Review: The Comanche Empire

I don’t know much at all about the history of the American Southwest despite living in the region (broadly construed). I know the basic outline of Northeastern history much better.  I have been trying to improve this and when Patrick Wyman’s Tides Of History Book Club recommended Pekka Hamalainen’s  The Comanche Empire, I decided to pick it up.

Hamalainen sets out to upset readers conception of the Comanches.  In my case, that is easy – I don’t know much about them beyond recognizing them as Western Movie villains. My very limited understanding the history of this domain was informed by the conflicts between Spain, Mexico, France, and the US. Those players are here, of course, but most of the traditional narrative only recognizes the Natives as weather conditions.  Empire makes the situation clearer by animating the Comanches.

The traditional narrative of the region has gaps that become more visible as one considers them.  Some of those gaps include the factors that made Texas ripe for splitting from Spain and Mexico.  Why and how is Northern Mexico such easy pickings in the Mexican War?  What in the world is the story in New Mexico?  The answer to all of those is not “Comanches.”  But answers that don’t face the facts about the extent and power of these Natives are confusing and incomplete.  Empire fills in the negative space in the historical narrative.

The Comanches are interesting in their own right as well.  They are a powerful geopolitical player, as I mentioned above. The group  is also interesting in terms of their internal nearly federated government style.  Multiple loosely cooperating clans who share tribal customs and values are capable of combining efforts to remake their society and act effectively against technically more advanced states.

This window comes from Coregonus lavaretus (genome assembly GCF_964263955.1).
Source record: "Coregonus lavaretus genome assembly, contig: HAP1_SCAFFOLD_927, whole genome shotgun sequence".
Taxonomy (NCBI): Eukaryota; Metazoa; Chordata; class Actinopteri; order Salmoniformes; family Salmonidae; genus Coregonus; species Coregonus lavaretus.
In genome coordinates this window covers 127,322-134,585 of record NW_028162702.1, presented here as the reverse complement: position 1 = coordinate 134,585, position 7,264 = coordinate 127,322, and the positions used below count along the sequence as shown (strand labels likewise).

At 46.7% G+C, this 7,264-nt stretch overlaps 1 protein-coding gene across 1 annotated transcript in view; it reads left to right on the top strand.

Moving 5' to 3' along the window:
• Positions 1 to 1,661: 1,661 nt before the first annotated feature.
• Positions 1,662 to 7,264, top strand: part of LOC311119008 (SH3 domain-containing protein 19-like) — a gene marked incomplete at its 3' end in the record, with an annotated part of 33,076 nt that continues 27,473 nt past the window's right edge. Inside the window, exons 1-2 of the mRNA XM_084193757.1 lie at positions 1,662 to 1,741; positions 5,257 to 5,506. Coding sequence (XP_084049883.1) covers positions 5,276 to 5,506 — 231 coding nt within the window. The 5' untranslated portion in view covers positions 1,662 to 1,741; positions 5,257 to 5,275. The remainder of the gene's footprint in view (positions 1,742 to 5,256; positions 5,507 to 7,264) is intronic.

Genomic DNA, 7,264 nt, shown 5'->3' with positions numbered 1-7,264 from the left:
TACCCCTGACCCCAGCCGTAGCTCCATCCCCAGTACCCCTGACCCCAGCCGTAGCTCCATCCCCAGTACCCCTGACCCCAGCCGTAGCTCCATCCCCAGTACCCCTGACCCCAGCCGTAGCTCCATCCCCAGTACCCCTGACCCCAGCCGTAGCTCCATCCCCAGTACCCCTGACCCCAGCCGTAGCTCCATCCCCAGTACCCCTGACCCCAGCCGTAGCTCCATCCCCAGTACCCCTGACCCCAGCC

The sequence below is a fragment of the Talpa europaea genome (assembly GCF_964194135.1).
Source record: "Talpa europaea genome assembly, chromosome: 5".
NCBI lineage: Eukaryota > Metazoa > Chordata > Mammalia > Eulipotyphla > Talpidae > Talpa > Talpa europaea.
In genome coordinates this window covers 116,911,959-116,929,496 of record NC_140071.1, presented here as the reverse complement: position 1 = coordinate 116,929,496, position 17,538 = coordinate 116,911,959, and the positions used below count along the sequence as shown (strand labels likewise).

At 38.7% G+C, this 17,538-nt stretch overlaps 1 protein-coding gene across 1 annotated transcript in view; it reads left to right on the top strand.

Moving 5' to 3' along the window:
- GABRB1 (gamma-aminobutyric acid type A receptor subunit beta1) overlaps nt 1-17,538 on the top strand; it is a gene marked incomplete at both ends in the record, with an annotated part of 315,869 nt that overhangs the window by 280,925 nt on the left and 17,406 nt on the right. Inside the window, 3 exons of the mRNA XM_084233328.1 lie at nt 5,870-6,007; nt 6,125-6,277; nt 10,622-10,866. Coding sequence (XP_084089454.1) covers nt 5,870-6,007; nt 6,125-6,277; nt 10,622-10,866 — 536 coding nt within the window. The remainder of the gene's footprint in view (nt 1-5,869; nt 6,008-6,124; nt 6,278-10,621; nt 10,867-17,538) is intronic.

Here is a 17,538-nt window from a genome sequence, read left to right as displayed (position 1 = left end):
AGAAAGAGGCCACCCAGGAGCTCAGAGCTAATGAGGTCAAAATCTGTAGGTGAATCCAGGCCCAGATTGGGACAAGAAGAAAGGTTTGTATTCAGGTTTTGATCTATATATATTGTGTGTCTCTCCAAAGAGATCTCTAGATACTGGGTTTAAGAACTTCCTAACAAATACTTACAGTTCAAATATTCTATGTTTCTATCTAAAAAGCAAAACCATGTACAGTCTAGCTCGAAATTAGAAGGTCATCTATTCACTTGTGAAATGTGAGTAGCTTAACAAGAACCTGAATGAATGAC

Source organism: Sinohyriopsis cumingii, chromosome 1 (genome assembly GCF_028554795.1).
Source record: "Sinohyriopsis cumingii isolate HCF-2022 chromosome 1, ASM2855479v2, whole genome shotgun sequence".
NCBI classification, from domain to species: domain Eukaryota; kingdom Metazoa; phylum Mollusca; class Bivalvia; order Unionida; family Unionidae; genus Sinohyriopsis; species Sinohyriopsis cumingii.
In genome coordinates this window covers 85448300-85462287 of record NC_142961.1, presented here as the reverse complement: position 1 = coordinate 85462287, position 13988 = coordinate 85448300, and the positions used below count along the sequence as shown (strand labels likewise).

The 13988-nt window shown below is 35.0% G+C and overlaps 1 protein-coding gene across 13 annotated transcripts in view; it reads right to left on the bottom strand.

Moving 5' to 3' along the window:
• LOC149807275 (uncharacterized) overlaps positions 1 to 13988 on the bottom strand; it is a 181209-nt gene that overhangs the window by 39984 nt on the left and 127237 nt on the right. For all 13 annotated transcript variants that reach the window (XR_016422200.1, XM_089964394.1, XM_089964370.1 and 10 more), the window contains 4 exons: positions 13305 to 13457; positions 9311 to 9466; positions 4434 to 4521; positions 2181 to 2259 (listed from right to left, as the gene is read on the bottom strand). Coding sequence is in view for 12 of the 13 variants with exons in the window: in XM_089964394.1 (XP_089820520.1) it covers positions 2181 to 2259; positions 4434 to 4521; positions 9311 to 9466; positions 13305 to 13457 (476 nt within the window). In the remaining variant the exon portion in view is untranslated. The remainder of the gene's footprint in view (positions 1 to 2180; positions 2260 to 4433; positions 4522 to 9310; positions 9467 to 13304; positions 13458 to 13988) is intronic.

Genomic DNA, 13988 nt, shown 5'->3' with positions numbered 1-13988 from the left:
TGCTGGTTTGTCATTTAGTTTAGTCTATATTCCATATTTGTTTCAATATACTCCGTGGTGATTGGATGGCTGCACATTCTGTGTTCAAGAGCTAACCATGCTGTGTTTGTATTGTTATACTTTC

The Empire exists because they can change their way of life to move into the great plains, but they disappear as much because they cannot sustain the new style than because they are defeated in battle.  Explosive population growth without carefully husbanding resources – in this case horses and bison – failed catastrophically.  This is a cautionary tale worth significant ruminations.

The Comanches also traded in and supported themselves with slaves.  This was certainly a second fuse burning in their society, though the ecological failures seem to have gotten them first.

Overall Empire is an accessible introduction to a fascinating people.


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